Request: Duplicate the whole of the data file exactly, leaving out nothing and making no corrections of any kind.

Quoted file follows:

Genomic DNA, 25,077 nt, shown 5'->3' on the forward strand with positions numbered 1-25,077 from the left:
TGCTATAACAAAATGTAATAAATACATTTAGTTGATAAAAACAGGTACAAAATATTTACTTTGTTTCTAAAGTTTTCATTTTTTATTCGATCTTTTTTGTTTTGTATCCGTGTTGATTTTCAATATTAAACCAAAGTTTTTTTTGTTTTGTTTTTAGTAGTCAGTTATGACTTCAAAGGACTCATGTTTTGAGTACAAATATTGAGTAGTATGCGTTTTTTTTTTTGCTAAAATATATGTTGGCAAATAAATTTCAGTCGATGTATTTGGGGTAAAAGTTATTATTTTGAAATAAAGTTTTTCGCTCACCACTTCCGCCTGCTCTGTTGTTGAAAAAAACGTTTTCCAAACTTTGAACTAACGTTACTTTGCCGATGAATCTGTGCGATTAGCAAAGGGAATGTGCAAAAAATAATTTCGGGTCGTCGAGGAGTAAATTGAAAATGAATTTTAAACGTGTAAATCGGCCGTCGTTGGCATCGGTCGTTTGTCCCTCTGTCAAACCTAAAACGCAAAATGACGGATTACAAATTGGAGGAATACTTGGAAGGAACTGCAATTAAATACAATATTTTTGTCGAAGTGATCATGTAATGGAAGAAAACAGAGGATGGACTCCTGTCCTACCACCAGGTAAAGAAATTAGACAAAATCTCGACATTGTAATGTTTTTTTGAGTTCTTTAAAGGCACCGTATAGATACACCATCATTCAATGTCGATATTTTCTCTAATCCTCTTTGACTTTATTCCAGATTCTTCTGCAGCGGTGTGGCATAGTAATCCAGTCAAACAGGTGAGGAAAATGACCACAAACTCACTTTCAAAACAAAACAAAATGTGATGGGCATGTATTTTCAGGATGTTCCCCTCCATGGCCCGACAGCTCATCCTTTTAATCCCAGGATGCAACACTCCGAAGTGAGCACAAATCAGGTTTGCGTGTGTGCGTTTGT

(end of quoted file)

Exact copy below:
Genomic DNA, 25,077 nt, shown 5'->3' on the forward strand with positions numbered 1-25,077 from the left:
TGCTATAACAAAATGTAATAAATACATTTAGTTGATAAAAACAGGTACAAAATATTTACTTTGTTTCTAAAGTTTTCATTTTTTATTCGATCTTTTTTGTTTTGTATCCGTGTTGATTTTCAATATTAAACCAAAGTTTTTTTTGTTTTGTTTTTAGTAGTCAGTTATGACTTCAAAGGACTCATGTTTTGAGTACAAATATTGAGTAGTATGCGTTTTTTTTTTTGCTAAAATATATGTTGGCAAATAAATTTCAGTCGATGTATTTGGGGTAAAAGTTATTATTTTGAAATAAAGTTTTTCGCTCACCACTTCCGCCTGCTCTGTTGTTGAAAAAAACGTTTTCCAAACTTTGAACTAACGTTACTTTGCCGATGAATCTGTGCGATTAGCAAAGGGAATGTGCAAAAAATAATTTCGGGTCGTCGAGGAGTAAATTGAAAATGAATTTTAAACGTGTAAATCGGCCGTCGTTGGCATCGGTCGTTTGTCCCTCTGTCAAACCTAAAACGCAAAATGACGGATTACAAATTGGAGGAATACTTGGAAGGAACTGCAATTAAATACAATATTTTTGTCGAAGTGATCATGTAATGGAAGAAAACAGAGGATGGACTCCTGTCCTACCACCAGGTAAAGAAATTAGACAAAATCTCGACATTGTAATGTTTTTTTGAGTTCTTTAAAGGCACCGTATAGATACACCATCATTCAATGTCGATATTTTCTCTAATCCTCTTTGACTTTATTCCAGATTCTTCTGCAGCGGTGTGGCATAGTAATCCAGTCAAACAGGTGAGGAAAATGACCACAAACTCACTTTCAAAACAAAACAAAATGTGATGGGCATGTATTTTCAGGATGTTCCCCTCCATGGCCCGACAGCTCATCCTTTTAATCCCAGGATGCAACACTCCGAAGTGAGCACAAATCAGGTTTGCGTGTGTGCGTTTGT